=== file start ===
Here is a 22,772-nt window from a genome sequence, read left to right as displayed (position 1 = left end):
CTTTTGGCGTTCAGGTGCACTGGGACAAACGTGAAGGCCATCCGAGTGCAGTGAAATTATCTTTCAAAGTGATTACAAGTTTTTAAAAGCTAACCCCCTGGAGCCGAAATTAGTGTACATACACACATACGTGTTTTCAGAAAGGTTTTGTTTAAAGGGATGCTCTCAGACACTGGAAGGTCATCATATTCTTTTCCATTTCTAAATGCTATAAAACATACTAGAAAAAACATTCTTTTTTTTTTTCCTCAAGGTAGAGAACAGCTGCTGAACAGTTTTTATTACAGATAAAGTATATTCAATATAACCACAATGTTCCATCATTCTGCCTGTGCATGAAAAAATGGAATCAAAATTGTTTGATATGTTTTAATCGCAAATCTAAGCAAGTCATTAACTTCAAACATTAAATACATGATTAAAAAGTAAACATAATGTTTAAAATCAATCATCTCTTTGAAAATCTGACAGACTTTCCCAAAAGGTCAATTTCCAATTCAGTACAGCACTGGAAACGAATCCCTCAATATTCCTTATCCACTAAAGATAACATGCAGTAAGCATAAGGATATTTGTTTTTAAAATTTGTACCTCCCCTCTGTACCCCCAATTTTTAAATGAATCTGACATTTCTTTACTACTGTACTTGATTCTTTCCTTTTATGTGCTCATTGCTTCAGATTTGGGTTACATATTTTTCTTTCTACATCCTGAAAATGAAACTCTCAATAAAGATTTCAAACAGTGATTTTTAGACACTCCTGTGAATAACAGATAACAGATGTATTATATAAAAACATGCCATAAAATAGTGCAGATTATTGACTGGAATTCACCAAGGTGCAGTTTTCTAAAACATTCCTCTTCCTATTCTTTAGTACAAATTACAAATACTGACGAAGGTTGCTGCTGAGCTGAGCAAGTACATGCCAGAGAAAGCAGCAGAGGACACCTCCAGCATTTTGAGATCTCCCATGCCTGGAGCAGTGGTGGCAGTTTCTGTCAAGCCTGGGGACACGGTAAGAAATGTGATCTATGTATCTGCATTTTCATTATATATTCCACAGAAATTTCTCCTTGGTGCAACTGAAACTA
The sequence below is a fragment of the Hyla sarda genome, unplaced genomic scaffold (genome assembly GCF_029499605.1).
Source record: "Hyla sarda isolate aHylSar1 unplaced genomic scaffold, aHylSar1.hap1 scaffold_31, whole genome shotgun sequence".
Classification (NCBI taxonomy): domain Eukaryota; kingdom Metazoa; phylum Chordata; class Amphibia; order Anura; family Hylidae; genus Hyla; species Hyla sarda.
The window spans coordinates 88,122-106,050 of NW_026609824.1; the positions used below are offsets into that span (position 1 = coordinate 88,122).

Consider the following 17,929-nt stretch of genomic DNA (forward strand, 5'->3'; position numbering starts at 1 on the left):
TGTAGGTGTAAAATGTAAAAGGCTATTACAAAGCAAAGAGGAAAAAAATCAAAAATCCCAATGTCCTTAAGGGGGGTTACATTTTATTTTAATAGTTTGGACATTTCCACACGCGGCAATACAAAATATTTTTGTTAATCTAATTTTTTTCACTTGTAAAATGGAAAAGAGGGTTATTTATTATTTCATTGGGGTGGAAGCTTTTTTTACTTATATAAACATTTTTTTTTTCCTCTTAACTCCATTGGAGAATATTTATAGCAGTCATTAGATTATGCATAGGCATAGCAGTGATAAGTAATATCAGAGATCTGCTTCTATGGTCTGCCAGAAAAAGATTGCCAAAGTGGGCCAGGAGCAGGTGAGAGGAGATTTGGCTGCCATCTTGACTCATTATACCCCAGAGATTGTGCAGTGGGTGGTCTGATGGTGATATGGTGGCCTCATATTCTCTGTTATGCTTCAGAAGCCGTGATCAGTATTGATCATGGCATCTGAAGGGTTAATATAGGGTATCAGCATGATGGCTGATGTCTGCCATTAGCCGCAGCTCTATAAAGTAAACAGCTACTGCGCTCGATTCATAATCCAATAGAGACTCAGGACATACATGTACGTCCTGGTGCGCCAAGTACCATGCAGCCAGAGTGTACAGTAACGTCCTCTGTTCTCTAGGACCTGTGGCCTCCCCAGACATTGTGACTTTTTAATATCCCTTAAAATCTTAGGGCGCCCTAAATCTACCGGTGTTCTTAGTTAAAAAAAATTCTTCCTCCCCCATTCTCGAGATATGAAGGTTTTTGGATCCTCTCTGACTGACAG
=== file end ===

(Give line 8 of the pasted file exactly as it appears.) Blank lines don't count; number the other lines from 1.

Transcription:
TGTAGGTGTAAAATGTAAAAGGCTATTACAAAGCAAAGAGGAAAAAAATCAAAAATCCCAATGTCCTTAAGGGGGGTTACATTTTATTTTAATAGTTTGGACATTTCCACACGCGGCAATACAAAATATTTTTGTTAATCTAATTTTTTTCACTTGTAAAATGGAAAAGAGGGTTATTTATTATTTCATTGGGGTGGAAGCTTTTTTTACTTATATAAACATTTTTTTTTTCCTCTTAACTCCATTGGAGAATATTTATAGCAGTCATTAGATTATGCATAGGCATAGCAGTGATAAGTAATATCAGAGATCTGCTTCTATGGTCTGCCAGAAAAAGATTGCCAAAGTGGGCCAGGAGCAGGTGAGAGGAGATTTGGCTGCCATCTTGACTCATTATACCCCAGAGATTGTGCAGTGGGTGGTCTGATGGTGATATGGTGGCCTCATATTCTCTGTTATGCTTCAGAAGCCGTGATCAGTATTGATCATGGCATCTGAAGGGTTAATATAGGGTATCAGCATGATGGCTGATGTCTGCCATTAGCCGCAGCTCTATAAAGTAAACAGCTACTGCGCTCGATTCATAATCCAATAGAGACTCAGGACATACATGTACGTCCTGGTGCGCCAAGTACCATGCAGCCAGAGTGTACAGTAACGTCCTCTGTTCTCTAGGACCTGTGGCCTCCCCAGACATTGTGACTTTTTAATATCCCTTAAAATCTTAGGGCGCCCTAAATCTACCGGTGTTCTTAGTTAAAAAAAATTCTTCCTCCCCCATTCTCGAGATATGAAGGTTTTTGGATCCTCTCTGACTGACAG